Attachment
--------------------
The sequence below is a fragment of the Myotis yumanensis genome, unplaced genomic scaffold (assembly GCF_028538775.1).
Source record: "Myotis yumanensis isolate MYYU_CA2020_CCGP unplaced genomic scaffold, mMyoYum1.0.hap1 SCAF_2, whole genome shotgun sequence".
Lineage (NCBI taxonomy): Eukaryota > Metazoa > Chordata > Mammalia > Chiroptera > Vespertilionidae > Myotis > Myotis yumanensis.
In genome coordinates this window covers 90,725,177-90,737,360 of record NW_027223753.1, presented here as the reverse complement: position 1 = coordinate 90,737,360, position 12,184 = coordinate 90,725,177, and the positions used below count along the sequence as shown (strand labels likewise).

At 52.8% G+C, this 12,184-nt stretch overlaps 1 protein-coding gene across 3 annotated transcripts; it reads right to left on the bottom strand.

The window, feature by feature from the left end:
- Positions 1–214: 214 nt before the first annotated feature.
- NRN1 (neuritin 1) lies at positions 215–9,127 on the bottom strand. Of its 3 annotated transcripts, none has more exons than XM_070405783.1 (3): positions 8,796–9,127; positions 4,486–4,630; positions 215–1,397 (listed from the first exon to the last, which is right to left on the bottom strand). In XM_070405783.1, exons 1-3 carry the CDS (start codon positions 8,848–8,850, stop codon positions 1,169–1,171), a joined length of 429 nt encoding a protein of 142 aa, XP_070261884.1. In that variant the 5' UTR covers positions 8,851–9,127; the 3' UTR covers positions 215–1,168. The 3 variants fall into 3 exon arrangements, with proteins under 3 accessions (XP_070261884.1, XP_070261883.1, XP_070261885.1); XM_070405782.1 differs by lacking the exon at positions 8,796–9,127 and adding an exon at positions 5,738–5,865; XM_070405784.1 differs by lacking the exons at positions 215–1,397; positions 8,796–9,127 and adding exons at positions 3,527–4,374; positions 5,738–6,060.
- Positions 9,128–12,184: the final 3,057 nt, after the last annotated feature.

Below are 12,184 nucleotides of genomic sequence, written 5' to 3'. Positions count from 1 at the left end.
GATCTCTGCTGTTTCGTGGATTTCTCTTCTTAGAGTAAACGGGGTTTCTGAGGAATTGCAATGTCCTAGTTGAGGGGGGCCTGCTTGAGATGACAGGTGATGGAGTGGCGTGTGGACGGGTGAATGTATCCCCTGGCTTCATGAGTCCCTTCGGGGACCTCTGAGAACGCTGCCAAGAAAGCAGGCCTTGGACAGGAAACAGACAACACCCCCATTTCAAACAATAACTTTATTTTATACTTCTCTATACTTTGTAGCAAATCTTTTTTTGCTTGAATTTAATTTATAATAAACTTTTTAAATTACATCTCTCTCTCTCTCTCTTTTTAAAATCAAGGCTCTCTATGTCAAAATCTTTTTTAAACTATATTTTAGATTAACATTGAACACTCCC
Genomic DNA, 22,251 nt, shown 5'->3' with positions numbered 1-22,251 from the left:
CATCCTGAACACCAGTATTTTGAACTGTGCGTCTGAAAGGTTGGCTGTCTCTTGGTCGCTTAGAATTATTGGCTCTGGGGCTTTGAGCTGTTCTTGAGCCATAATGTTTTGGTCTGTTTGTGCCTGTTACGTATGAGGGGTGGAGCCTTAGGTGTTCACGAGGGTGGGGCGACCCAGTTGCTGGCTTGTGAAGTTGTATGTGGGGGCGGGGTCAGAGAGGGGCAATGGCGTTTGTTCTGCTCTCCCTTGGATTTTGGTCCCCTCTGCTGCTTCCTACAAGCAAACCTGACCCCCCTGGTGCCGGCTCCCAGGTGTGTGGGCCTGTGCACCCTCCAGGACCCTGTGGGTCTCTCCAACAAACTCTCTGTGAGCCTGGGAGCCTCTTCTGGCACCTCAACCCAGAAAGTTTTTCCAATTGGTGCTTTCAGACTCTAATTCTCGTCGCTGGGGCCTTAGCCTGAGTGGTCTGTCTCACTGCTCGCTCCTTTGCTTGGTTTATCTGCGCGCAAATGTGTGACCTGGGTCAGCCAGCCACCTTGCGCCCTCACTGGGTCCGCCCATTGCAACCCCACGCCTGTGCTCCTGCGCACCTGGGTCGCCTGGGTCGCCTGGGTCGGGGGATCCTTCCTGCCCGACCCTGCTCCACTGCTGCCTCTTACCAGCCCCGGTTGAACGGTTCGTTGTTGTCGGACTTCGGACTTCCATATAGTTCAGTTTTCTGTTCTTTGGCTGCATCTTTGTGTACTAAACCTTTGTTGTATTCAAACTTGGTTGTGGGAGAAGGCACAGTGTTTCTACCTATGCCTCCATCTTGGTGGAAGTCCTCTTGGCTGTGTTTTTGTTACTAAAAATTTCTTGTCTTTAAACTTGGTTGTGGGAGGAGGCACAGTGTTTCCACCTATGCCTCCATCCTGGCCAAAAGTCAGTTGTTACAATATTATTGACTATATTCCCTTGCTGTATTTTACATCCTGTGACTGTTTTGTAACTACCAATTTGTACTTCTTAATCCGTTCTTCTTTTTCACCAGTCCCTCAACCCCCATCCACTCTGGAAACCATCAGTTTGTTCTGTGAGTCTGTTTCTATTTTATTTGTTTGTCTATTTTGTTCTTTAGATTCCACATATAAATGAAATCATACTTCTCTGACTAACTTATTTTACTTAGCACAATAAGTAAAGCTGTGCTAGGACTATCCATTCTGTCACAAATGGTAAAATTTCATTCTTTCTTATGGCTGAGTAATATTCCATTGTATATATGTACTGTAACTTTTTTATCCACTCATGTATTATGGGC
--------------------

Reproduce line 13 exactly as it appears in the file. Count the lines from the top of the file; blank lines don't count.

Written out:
CATCCTGAACACCAGTATTTTGAACTGTGCGTCTGAAAGGTTGGCTGTCTCTTGGTCGCTTAGAATTATTGGCTCTGGGGCTTTGAGCTGTTCTTGAGCCATAATGTTTTGGTCTGTTTGTGCCTGTTACGTATGAGGGGTGGAGCCTTAGGTGTTCACGAGGGTGGGGCGACCCAGTTGCTGGCTTGTGAAGTTGTATGTGGGGGCGGGGTCAGAGAGGGGCAATGGCGTTTGTTCTGCTCTCCCTTGGATTTTGGTCCCCTCTGCTGCTTCCTACAAGCAAACCTGACCCCCCTGGTGCCGGCTCCCAGGTGTGTGGGCCTGTGCACCCTCCAGGACCCTGTGGGTCTCTCCAACAAACTCTCTGTGAGCCTGGGAGCCTCTTCTGGCACCTCAACCCAGAAAGTTTTTCCAATTGGTGCTTTCAGACTCTAATTCTCGTCGCTGGGGCCTTAGCCTGAGTGGTCTGTCTCACTGCTCGCTCCTTTGCTTGGTTTATCTGCGCGCAAATGTGTGACCTGGGTCAGCCAGCCACCTTGCGCCCTCACTGGGTCCGCCCATTGCAACCCCACGCCTGTGCTCCTGCGCACCTGGGTCGCCTGGGTCGCCTGGGTCGGGGGATCCTTCCTGCCCGACCCTGCTCCACTGCTGCCTCTTACCAGCCCCGGTTGAACGGTTCGTTGTTGTCGGACTTCGGACTTCCATATAGTTCAGTTTTCTGTTCTTTGGCTGCATCTTTGTGTACTAAACCTTTGTTGTATTCAAACTTGGTTGTGGGAGAAGGCACAGTGTTTCTACCTATGCCTCCATCTTGGTGGAAGTCCTCTTGGCTGTGTTTTTGTTACTAAAAATTTCTTGTCTTTAAACTTGGTTGTGGGAGGAGGCACAGTGTTTCCACCTATGCCTCCATCCTGGCCAAAAGTCAGTTGTTACAATATTATTGACTATATTCCCTTGCTGTATTTTACATCCTGTGACTGTTTTGTAACTACCAATTTGTACTTCTTAATCCGTTCTTCTTTTTCACCAGTCCCTCAACCCCCATCCACTCTGGAAACCATCAGTTTGTTCTGTGAGTCTGTTTCTATTTTATTTGTTTGTCTATTTTGTTCTTTAGATTCCACATATAAATGAAATCATACTTCTCTGACTAACTTATTTTACTTAGCACAATAAGTAAAGCTGTGCTAGGACTATCCATTCTGTCACAAATGGTAAAATTTCATTCTTTCTTATGGCTGAGTAATATTCCATTGTATATATGTACTGTAACTTTTTTATCCACTCATGTATTATGGGC